Physical Health Benefits of Combative Sports
Do you know people who have developed high blood pressure, heart disease, colon cancer, or diabetes? Do you realize that to reduce the risk of getting one of these health problems and others, is by simply doing regular physical activity? It’s good for your body, it’s just that simple.
The human body wasn’t designed to stay put. Let me ask you this, have you ever let your car sit for a long period? If you have, you eventually find something has gone wrong, right? The tires leak air, the A/C stops working, the battery dies, or maybe it just won’t turnover. Now you have to spend money to get your car fixed and that’s just money you’ve lost.
What about your physical and mental health due to lack of exercise? You can’t solve that problem with money.
The bottom line is that exercise is good for you mentally and physically. And since we’re discussing combat sports and the many benefits they offer, such as mental health by reducing things like stress, anxiety, and depression, and their physical benefits like maintaining your strength, flexibility, and endurance, even as you age… that’s a lot of advantages, wouldn’t you agree?
The American Psychological Association lists multiple press releases based on many studies conducted on exercise that warn about inactivity and its effects on mental health. This stuff is nothing new and this information has been around for years. One report is titled “Exercise Helps Sustain Mental Activity as We Age, and May Prevent Dementia-like Illnesses”. This is about exercise in general, we’re not even talking about the health benefits of combative sports yet.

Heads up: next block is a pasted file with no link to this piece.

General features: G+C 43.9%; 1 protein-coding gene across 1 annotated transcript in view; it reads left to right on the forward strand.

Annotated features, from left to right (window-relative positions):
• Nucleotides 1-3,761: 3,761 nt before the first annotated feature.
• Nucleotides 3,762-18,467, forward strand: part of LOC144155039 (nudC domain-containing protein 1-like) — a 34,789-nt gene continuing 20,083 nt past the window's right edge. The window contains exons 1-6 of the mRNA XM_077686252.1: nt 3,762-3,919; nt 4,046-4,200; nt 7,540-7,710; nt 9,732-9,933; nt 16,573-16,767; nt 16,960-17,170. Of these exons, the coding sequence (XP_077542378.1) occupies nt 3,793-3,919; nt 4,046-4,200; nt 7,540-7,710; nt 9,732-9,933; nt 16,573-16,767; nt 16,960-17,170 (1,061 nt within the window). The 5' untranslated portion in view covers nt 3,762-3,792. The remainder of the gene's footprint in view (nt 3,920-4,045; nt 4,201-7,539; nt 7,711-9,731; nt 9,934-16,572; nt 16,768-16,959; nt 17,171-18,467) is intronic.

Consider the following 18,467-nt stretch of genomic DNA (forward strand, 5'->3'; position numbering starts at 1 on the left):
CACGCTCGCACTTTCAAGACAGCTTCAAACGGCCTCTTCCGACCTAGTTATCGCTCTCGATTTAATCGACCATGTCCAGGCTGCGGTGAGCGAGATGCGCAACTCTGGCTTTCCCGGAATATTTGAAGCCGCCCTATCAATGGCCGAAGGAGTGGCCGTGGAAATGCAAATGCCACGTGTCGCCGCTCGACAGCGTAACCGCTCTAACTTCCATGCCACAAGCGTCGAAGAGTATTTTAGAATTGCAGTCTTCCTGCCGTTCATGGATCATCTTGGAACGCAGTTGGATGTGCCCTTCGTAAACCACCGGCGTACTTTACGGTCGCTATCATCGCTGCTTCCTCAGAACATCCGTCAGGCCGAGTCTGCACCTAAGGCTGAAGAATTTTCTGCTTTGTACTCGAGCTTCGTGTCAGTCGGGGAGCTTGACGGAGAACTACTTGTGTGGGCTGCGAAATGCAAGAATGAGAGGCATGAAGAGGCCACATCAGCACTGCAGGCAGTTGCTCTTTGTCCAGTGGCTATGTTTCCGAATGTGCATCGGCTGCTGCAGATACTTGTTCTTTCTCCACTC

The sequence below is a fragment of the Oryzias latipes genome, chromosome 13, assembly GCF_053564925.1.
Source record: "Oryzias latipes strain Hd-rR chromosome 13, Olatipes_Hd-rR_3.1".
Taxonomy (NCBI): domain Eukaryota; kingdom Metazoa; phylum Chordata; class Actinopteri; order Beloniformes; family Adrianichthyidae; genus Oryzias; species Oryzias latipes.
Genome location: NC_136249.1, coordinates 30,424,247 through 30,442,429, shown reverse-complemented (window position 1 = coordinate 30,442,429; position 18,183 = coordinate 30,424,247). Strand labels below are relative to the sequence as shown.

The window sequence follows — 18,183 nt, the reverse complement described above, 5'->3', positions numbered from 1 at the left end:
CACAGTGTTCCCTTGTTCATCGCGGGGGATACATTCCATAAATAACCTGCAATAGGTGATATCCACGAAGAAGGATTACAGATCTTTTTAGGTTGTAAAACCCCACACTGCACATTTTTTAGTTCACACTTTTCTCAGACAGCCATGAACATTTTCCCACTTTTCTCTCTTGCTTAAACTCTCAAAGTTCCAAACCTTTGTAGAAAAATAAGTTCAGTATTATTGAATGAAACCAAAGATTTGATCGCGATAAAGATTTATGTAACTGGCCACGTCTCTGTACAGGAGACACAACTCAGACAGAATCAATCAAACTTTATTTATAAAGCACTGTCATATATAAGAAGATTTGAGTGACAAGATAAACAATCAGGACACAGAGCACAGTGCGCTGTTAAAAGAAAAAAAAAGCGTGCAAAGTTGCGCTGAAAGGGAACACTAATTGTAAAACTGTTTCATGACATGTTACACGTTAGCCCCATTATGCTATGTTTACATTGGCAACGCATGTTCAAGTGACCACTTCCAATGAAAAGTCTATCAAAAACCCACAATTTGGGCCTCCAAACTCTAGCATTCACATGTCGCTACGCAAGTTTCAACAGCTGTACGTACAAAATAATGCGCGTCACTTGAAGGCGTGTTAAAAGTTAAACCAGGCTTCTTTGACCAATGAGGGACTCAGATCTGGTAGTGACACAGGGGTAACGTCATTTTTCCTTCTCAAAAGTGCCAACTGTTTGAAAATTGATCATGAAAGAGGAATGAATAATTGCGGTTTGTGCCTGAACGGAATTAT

The studies prove that physical exercise helps people maintain their mental abilities as they age. The authors (doctors) of one study said “But our review of the last 40 years of research does offer evidence that physical exercise can have a positive influence on cognitive and brain functions in older animal and human subjects.”
I’m not trying to push you into taking up some style of combative sport. If you’re not into that then that’s okay. You could do brisk walking or any other less excessive activity to increase your mental health. But if you do decide to take up a combative sport, we’ve got the training you need and more coming soon, so if you’re looking for exercise that’s going to better your life then you can learn hand-to-hand combat fighting at home from us.
Combat Sports Improve Focus and Concentration
Exercise in general will improve your focus but combative sports are good at improving your focus, concentration, and memory. Why do I say that? Well, have you ever taken any martial arts or other combative sports? Have you ever heard of muscle memory? One last question.
How do you get muscle memory? Muscle memory is achieved through brain activity and repeated movement by carrying out a specific act of motion 1000s of times until the brain stores those movements as learned motions. Through this process of motor learning, muscle memory is achieved with less future cognitive work.